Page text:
The bright blue color is called International Klein Blue (IKB) because it was a color first mixed by Klein. The color comes from the lapis lazuli used to paint the Madonna’s robes in medieval paintings. To keep the brilliance of the pigment in the paint Klein suspended it in a resin mixture instead of linseed oil which tended to dull the color.

To celebrate his first monochrome IKB show being moved to Paris, Klein released 1001 blue balloons and sent out blue postcards with IKB stamps. For these shows Klein also put the canvases on poles 20 cm away from the walls to make it harder to concentrate on them. He also priced them all differently so that each buyer could come through the gallery and find the painting that spoke to them most. Each buyer found something in their own canvas that they liked most — something another buyer might not see themselves.

Untitled Blue Monochrome, 1959

Klein used IKB to make paintings of all kinds, not just the solidly blue canvases. Sometimes he painted the bodies of models and had them lay, roll, or dragged across the canvas. These paintings were called Anthropometries.

Untitled Anthropometrie, 1960
Jonathan Swift, 1960

For our Yves Klein project we had the students mix their color, the color they liked most in the world. We then gave them a piece of plain white paper and had them paint whatever they wanted on it just using that one color.

They had their set of paints and had to mix at least two colors together to make a color that spoke to them the way International Klein Blue spoke to Klein.

We first had a short lesson about color mixing and color theory so that they would understand enough about color to not end up with brown or grey. We taught them about primary, secondary, and tertiary colors and then gave them examples such as, if you mix yellow and green together what do you get? Or if you mixed purple and orange what would you get? We also walked around as they were mixing their colors so we could think together about what would happen if they mixed certain colors together, or what they would need to add to get their color looking the way they wanted it to.

It is a good project because everyone’s color turns out a little bit different. We had three students who wanted teal and two students who wanted pink but each teal and each pink turned out a little bit different from the one next to it.

Our last artist is Ellsworth Kelly, an American printmaker, sculptor, and minimalist painter who was born in 1923. As a child he took art classes in his public school that stressed artistic imagination. He started painting figures but created his first abstract art in 1950 with the painting below called Seine.

This painting shows how light disperses across water by placing black and white rectangles arranged by chance — there was no mathematical process behind where he decided to place the squares.

L: Spectrum Colors Arranged by Chance VII, 1951

He then did a study of eight different 40 by 40 inch square grid collages, a few of which are seen above. Kelly dispersed the colors randomly throughout, using a different process to choose the colors for each piece. In an interview about the study he said:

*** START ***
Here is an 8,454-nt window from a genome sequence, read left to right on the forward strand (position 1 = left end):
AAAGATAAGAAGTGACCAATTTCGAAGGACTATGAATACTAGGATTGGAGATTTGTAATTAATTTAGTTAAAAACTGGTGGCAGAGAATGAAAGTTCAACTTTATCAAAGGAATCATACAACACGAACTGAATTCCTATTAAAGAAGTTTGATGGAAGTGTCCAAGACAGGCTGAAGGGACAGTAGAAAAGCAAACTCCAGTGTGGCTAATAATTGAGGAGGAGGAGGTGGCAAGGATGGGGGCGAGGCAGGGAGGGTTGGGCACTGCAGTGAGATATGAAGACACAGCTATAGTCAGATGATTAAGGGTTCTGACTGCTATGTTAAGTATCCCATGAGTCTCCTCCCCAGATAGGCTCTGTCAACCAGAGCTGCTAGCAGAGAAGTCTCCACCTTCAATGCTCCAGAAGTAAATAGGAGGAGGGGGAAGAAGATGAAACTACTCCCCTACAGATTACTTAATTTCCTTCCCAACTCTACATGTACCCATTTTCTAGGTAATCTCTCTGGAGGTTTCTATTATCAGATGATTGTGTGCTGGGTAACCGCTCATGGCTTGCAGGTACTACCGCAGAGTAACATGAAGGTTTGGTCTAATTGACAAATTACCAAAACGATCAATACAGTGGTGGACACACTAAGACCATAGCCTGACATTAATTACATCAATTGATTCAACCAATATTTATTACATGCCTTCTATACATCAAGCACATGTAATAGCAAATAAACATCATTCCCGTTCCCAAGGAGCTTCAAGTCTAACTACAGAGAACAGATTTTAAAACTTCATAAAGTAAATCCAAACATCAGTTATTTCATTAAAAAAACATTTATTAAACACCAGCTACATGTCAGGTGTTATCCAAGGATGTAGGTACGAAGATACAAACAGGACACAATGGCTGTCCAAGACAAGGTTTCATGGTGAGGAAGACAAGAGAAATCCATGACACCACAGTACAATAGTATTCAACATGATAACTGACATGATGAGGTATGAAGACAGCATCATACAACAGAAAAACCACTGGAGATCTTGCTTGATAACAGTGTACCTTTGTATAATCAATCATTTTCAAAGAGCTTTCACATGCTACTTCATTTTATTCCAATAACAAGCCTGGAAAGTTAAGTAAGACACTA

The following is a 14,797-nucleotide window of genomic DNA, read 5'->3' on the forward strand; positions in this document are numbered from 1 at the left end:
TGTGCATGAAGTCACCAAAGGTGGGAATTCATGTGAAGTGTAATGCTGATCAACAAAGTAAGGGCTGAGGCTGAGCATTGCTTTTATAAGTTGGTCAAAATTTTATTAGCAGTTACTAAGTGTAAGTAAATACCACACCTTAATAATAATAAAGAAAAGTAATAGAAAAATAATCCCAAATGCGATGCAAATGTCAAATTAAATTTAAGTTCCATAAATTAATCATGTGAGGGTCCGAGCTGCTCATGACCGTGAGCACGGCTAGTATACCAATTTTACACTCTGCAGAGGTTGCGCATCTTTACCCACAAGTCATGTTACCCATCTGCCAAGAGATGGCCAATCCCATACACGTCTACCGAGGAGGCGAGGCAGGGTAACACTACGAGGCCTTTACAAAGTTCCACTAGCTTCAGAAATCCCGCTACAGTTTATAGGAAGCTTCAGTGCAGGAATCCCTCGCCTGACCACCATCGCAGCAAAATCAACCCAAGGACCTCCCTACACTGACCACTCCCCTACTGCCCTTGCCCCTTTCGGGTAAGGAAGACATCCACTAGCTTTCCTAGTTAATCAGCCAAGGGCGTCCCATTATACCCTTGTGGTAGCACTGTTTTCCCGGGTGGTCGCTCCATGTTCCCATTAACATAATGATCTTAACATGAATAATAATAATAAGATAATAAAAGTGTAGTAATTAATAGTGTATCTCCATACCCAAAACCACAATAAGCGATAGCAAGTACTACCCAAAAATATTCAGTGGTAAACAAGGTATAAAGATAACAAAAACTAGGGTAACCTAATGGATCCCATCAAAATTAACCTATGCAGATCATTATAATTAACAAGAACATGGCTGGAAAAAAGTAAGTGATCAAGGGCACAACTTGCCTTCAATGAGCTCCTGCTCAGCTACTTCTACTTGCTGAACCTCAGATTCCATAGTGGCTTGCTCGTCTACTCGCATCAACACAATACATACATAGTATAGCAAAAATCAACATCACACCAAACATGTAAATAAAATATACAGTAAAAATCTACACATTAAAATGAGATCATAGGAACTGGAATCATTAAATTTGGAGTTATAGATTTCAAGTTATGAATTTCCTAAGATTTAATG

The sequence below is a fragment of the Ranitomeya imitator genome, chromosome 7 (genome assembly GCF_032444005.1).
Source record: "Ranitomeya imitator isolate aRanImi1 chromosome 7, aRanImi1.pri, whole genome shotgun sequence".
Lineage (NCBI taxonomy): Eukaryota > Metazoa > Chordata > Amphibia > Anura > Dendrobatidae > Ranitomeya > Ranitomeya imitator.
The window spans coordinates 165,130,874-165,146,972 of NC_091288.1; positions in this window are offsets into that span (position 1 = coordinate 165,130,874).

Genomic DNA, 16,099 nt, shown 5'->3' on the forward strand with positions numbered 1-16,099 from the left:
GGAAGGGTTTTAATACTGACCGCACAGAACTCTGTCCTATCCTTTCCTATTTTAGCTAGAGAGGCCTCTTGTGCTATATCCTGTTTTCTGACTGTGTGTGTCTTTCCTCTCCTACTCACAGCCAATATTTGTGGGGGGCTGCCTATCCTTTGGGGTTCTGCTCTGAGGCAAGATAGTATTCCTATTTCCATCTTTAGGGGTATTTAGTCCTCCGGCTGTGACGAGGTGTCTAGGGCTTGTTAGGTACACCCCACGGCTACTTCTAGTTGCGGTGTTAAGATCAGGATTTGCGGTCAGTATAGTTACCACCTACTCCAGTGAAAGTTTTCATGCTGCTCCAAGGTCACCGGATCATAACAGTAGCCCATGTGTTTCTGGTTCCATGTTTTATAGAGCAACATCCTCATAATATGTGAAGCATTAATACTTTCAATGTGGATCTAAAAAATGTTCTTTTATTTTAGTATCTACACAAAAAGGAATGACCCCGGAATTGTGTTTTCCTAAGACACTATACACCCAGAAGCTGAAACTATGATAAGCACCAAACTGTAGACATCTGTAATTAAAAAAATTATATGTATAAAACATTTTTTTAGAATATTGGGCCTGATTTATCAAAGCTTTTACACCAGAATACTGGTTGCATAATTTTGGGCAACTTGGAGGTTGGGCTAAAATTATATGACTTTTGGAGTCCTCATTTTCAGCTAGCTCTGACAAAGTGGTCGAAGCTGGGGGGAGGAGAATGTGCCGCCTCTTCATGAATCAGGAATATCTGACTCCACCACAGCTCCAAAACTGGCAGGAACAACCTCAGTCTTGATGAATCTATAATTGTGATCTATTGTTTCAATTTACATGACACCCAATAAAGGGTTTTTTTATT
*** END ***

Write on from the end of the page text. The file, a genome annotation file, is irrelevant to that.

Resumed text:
I never thought of color charts at all when I was working on them. They were really an experiment. I wanted to show how any color goes with any other color. Above all, I wanted to learn about color relationships.

Kelly took his color studies from things he saw in real life: shadows, stairwells, windows, and abstracted them. He said in a 1996 interview:

I realized I didn’t want to compose pictures … I wanted to find them. I felt that my vision was choosing things out there in the world and presenting them. To me the investigation of perception was of the greatest interest. There was so much to see, and it all looked fantastic to me

For Kelly, these snapshots of random colors were almost like taking an abstracted photograph of the world the way he saw it. We watched this video (from 1:32–2:27) where Kelly talks about the intuitive way in which he mixes and chooses colors.

For our final project of the day each student each got colored pencils and a piece of graph paper and they got to randomly disperse color wherever they wanted it to be.

This was a great project to end our color class, after thinking about color for so long the students got to just use their instincts and place color anywhere they wanted to on the page.

This was a great class for going back to the basics and learning a lot about color and how different artists use it to create so many different effects. We talked about how color can help us feel and portray emotion — even without recognizable figures. Color theory is so important for budding artists so they can learn how to mix colors and how to pair colors together to get the effect they want. As we say to our students often: you have to know the rules before you decide to break them!

We are a 501c3 non-profit in Provo, Utah. Our goal is to make art accessible and inspire a lifelong love of art and creativity for children in our community.